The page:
Calculating $\int_0^{2\pi} e^{e^{i \theta}} d\theta$

The question:

Calculate $$\int_0^{2\pi} e^{e^{it}} dt$$.

My attempt:

Notice that $$e^{it}$$ is the unit circle and we seek the integral of the image of that circle of the exponent function. I found something similar but it didn't helped. Maybe it can be improved:

Let $$\gamma$$ be the path $$z(t)=e^{it}$$, $$t\in[0,2\pi]$$ and $$f(z)=e^z$$. $$\int _\gamma f(z)dz=\int _0^{2\pi}f(z(t))\cdot\dot{z}(t)= \int_0^{2\pi}e^{e^{it}}ie^{it}dt \\ [u=e^{it}, du=ie^{it}dt] \\=\int_1^1e^udu=0$$

• There is something wrong. The result shall be $2\pi$ – Von Neumann May 22 at 13:19
• In my attampt I tried to solve something similar with the hope it will help somehow. This is a different integral. @VonNeumann – J. Doe May 22 at 13:20
• Wait, is your work for your integral or for a different problem? – cmk May 22 at 13:22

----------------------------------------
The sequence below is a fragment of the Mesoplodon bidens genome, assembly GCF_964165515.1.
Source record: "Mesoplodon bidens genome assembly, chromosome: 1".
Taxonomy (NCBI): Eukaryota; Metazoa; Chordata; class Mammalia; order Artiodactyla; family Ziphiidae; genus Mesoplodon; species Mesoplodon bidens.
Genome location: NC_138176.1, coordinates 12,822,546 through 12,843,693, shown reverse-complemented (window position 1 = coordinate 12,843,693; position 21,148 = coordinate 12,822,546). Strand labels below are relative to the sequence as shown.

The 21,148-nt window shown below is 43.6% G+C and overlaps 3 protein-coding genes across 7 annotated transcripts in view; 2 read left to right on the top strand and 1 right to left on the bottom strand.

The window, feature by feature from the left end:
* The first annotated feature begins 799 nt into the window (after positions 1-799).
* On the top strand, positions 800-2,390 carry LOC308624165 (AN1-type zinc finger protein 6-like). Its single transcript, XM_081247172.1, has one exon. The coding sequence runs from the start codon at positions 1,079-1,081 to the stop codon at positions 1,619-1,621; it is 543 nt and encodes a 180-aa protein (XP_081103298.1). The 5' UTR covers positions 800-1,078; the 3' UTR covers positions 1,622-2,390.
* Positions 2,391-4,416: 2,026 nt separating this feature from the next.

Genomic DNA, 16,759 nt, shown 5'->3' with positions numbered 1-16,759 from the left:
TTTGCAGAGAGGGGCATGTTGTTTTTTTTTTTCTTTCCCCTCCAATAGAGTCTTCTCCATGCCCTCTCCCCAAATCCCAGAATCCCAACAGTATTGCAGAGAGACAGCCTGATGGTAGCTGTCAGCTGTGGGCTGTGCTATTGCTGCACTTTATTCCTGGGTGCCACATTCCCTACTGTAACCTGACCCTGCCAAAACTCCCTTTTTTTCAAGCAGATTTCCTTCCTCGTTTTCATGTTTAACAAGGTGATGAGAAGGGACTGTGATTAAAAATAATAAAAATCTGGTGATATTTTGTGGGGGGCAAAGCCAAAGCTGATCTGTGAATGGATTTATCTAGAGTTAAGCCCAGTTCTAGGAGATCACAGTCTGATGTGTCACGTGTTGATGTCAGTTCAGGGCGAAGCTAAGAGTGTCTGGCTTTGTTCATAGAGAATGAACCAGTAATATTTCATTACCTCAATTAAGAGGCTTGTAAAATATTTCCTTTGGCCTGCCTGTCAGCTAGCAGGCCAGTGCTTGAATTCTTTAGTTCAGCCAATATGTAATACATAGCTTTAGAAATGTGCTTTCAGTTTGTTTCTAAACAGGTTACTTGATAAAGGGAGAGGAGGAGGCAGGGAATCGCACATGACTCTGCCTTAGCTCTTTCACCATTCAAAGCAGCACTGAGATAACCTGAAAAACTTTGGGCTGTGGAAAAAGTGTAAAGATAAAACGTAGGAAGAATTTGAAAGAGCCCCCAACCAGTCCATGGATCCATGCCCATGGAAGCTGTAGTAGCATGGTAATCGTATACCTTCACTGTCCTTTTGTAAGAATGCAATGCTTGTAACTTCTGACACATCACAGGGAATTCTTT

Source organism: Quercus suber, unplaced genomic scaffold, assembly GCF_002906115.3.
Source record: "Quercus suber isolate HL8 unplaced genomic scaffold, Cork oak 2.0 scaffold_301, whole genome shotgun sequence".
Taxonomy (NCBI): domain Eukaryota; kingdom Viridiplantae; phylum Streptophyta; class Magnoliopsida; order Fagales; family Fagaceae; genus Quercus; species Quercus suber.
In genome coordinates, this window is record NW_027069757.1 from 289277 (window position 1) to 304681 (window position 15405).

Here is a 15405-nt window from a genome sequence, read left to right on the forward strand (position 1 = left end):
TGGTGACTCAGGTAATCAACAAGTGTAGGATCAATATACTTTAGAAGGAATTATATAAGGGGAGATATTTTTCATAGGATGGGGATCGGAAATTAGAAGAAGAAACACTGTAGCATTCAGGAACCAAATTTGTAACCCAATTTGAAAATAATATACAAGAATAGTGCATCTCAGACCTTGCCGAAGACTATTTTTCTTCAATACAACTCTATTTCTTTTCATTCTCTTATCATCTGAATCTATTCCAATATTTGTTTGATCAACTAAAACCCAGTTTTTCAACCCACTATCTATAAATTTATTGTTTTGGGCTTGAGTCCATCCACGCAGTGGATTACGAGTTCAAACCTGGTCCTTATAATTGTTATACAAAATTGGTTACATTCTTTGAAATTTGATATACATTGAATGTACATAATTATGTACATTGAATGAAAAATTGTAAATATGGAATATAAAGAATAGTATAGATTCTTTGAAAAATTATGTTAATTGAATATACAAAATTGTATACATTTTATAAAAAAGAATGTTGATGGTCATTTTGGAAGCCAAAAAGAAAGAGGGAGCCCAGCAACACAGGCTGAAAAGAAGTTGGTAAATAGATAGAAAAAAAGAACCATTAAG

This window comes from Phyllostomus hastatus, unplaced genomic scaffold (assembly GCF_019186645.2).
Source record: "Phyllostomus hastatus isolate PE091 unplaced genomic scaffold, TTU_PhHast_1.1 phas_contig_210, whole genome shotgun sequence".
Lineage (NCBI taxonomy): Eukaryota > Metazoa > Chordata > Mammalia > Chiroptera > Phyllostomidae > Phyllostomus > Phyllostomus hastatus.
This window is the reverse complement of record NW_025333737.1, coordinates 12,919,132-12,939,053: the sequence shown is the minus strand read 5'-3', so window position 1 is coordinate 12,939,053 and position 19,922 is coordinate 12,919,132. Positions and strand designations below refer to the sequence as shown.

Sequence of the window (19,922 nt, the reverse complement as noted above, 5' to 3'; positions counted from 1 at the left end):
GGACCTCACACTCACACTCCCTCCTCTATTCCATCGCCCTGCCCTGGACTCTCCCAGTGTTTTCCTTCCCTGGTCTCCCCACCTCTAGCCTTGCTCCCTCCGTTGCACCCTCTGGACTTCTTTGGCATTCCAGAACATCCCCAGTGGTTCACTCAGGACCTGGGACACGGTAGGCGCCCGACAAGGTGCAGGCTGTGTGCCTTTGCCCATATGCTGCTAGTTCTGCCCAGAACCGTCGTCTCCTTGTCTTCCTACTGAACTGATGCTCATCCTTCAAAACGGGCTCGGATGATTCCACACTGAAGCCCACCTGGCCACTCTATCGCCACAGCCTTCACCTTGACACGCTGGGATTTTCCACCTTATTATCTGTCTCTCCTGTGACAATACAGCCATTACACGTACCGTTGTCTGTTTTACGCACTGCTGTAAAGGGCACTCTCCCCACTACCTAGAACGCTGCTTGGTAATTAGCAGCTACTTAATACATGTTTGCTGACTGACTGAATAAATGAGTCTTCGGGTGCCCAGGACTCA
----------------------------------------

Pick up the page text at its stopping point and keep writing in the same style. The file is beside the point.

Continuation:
• For the integral @cmk – J. Doe May 22 at 13:22
• The work you showed is not the same as the problem you were given. They're clearly different integrals. – cmk May 22 at 13:23

On unit circle $$\int_0^{2\pi} e^{e^{it}} dt=\int_{|z|=1} e^{z} \dfrac{dz}{iz}=\dfrac{1}{i}\int_{|z|=1} \dfrac{e^{z} dz}{z}=2\pi$$

• Why does $\int _{|z|=1}{e^z \over z} dz = 2\pi i$? – J. Doe May 22 at 19:12
• @J.Doe By Cauchy integral formula or residue theorem. – Nosrati May 22 at 19:20

You can do it without any complex analysis, starting with $$e^{e^{it}} =\sum_{n=0}^\infty\frac{e^{int}}{n!}.$$

See this post for a similar question.

If $$f(z) = e^{z}$$ (a function whose Maclaurin series has an infinite radius of of convergence), we get $$\text{Re} \int_{0}^{2 \pi} e^{e^{i \theta}} \, d \theta = \int_{0}^{2 \pi} e^{\cos \theta} \cos (\sin \theta) \, d \theta = 2 \pi (1) = 2 \pi.$$